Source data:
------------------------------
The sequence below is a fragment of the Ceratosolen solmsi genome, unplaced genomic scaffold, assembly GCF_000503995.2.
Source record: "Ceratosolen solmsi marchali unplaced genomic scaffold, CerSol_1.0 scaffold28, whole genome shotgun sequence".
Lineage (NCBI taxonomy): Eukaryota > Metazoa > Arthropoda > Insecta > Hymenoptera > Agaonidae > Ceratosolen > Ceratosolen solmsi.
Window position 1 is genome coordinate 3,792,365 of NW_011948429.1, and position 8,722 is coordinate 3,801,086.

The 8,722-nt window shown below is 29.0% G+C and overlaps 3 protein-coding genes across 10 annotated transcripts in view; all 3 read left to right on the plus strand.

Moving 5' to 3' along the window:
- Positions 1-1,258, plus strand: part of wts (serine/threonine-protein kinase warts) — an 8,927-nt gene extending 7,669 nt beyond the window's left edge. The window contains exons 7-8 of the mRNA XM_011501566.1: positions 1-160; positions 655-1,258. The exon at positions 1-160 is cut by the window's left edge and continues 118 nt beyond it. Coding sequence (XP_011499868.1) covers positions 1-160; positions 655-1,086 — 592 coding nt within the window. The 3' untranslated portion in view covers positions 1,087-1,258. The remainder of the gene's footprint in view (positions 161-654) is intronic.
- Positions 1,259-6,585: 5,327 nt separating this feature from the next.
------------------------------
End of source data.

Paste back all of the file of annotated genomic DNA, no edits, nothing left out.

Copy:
The sequence below is a fragment of the Ceratosolen solmsi genome, unplaced genomic scaffold, assembly GCF_000503995.2.
Source record: "Ceratosolen solmsi marchali unplaced genomic scaffold, CerSol_1.0 scaffold28, whole genome shotgun sequence".
Lineage (NCBI taxonomy): Eukaryota > Metazoa > Arthropoda > Insecta > Hymenoptera > Agaonidae > Ceratosolen > Ceratosolen solmsi.
Window position 1 is genome coordinate 3,792,365 of NW_011948429.1, and position 8,722 is coordinate 3,801,086.

The 8,722-nt window shown below is 29.0% G+C and overlaps 3 protein-coding genes across 10 annotated transcripts in view; all 3 read left to right on the plus strand.

Moving 5' to 3' along the window:
- Positions 1-1,258, plus strand: part of wts (serine/threonine-protein kinase warts) — an 8,927-nt gene extending 7,669 nt beyond the window's left edge. The window contains exons 7-8 of the mRNA XM_011501566.1: positions 1-160; positions 655-1,258. The exon at positions 1-160 is cut by the window's left edge and continues 118 nt beyond it. Coding sequence (XP_011499868.1) covers positions 1-160; positions 655-1,086 — 592 coding nt within the window. The 3' untranslated portion in view covers positions 1,087-1,258. The remainder of the gene's footprint in view (positions 161-654) is intronic.
- Positions 1,259-6,585: 5,327 nt separating this feature from the next.